COST: a small fraction of what we’ve been paying for COBRA, which only covers us in the U.S. Mind you, the VUMI policy has a high deductible and does not cover two fairly significant pre-existing conditions (one for each of us) but it’s a stop-gap until we qualify for Medicare.
Our best advice is to do your homework – there are many, many companies out there offering international travel insurance but few cover the U.S. and some have restrictions on some Asian countries. And honestly, most of them are not very highly rated. Get as much unvarnished info as you can about what it’s actually like to work with the company you’re considering (the expat blogs are your best friends). Cost is important, but also the company’s track record for customer service. How long have they been in business and what is their reputation on social media? How complicated is it to file a claim and how long will it take for them to pay? How many hoops will you have to jump through and how much paperwork will it take? One thing we like about VUMI is that filing a claim is a completely online process – a must for international travelers.
- LOCAL HOSPITAL PLAN. To supplement our Panamanian coverage, we have signed up for MS Panama SA,AKAHospitalChiriqui
insurance (the company is not connected with Hospital Chiriqui, although its office is on the second floor). This coverage is fairly limited; in fact, it’s really more of a discount program than an insurance policy. It pays 70 percent of covered expenses to a max of $25,000 a year and also excludes pre-existing conditions – in fact, they’ll deny you if you have more than three exclusions. (We have a funny story about that, subject of another post. In fact, the whole process of getting HC coverage was pretty darned interesting – and I mean that in the best way!) One good thing about this plan is that it doesn’t just cover treatment at Hospital Chiriqui, but is also affiliated with Punta Pacifica, Panama City’s best hospital.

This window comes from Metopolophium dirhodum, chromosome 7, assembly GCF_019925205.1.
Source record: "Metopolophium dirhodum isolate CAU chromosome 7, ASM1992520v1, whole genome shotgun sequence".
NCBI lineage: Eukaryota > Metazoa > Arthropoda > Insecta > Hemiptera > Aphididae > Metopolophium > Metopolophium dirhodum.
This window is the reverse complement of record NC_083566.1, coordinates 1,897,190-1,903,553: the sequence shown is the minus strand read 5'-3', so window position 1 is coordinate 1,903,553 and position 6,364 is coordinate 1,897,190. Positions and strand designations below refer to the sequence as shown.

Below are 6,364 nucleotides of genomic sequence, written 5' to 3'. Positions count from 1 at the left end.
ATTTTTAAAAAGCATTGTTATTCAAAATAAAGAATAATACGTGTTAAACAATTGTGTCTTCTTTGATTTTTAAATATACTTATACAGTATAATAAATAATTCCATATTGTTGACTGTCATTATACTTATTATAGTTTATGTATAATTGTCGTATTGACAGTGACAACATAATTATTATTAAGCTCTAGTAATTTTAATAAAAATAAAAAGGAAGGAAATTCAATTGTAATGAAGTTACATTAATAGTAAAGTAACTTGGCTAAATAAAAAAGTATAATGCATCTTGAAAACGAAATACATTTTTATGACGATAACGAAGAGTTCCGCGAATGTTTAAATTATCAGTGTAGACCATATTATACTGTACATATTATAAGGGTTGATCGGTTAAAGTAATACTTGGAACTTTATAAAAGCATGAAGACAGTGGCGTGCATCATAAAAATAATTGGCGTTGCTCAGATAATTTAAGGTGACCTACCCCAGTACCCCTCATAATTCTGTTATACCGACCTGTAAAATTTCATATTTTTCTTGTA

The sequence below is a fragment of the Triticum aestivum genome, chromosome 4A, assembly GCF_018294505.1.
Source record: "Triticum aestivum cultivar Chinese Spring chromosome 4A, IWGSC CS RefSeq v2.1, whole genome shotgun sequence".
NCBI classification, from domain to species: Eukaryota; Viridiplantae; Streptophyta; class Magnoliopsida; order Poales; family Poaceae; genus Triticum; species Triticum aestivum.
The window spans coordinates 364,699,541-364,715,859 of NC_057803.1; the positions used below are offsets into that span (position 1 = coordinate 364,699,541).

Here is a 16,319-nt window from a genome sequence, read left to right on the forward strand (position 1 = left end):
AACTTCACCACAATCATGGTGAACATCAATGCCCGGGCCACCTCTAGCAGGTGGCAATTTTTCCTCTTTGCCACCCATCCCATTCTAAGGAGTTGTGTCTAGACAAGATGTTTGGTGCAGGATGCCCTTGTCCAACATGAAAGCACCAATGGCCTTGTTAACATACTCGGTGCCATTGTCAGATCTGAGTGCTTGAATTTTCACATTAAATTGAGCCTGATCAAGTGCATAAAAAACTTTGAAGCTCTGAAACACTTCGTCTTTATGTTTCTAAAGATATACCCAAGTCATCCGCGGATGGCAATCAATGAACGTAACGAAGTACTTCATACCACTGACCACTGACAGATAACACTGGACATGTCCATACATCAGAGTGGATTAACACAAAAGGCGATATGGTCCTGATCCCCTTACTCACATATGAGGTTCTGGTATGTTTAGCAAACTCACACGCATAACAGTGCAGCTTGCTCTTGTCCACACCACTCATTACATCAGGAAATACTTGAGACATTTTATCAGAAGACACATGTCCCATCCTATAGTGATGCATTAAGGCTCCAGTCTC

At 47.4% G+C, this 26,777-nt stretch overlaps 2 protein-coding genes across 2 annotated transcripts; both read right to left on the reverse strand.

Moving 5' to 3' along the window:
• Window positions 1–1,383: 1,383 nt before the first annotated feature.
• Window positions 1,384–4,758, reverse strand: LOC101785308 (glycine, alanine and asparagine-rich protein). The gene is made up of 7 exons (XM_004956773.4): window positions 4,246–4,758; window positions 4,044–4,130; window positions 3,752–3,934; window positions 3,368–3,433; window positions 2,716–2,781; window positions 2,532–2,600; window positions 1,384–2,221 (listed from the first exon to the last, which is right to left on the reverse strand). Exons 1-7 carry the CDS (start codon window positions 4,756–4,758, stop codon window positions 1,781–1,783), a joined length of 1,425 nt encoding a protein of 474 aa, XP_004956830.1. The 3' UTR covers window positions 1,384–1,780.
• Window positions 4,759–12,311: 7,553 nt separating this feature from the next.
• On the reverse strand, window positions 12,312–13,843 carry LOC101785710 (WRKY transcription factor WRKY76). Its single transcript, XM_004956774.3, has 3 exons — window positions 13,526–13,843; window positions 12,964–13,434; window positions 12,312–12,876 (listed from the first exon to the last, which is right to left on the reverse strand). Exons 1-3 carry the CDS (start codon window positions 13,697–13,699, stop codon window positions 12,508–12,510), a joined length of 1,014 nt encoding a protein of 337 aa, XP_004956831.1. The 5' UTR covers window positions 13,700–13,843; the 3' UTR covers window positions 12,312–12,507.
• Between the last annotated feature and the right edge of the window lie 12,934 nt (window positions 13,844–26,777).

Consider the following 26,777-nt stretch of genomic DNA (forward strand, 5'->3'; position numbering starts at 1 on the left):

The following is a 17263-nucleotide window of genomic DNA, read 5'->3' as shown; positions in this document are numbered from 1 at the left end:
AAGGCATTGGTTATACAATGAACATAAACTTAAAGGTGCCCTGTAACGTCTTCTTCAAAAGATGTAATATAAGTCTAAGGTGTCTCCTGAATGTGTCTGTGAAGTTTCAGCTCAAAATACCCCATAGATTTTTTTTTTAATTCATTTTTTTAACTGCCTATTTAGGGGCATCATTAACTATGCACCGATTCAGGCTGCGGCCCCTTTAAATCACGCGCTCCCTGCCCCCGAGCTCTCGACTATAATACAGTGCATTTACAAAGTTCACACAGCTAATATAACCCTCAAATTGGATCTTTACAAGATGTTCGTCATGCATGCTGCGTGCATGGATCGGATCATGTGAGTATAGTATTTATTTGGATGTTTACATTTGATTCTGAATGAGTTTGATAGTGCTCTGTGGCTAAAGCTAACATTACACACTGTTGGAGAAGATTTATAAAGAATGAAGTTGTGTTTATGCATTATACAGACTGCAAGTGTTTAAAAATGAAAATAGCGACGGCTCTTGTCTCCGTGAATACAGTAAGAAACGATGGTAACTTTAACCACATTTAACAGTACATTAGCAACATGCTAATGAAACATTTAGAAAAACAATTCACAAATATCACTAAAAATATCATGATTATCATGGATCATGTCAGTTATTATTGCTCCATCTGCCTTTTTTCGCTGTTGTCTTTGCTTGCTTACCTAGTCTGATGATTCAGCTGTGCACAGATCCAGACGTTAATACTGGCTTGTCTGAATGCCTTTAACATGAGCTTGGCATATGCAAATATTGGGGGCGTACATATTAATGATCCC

COST: $419 for both of us, every three months. Of course, the premium will increase as we age. Can someone please tell us where they’re handing out those anti-aging pills??!
Are you asleep yet?? If you’re a U.S. citizen there are a few more things you need to know about the ACA. The first is the mandate that every American citizen carry health insurance that meets the standard for “minimum essential coverage” or otherwise pay a fine. And yes, it applies to expats – but only until you meet the same “330 rule” that the IRS uses for the Foreign Earned Income Exclusion. In short, this rule lets you exclude up to $90K of income every year from federal taxation when you’ve passed the “physical presence test” by spending 330 or more days in a calendar year outside the U.S. In other words: get your 330 days in and you get two golden tickets: no Obamacare fine and a huge tax break on earned income. (Since I’m still working, I did a little happy dance when I found out about that one!!).
The million-dollar question (and one we’re still trying to answer) is whether our new international VUMI policy meets that “minimum essential coverage” test. Best we can tell, you have to have a policy issued by one of the state exchanges in the U.S. Thanks to our good friend the 330 rule, we get to take the exemption in 2016, but for 2015 we’ll probably just suck it up and pay the $100 fine.
The best insurance? Eat right, exercise, keep moving, enjoy life, travel, laugh and love a lot, be kind, be positive and live for today. Kiss your partner every day!
Be well and be happy.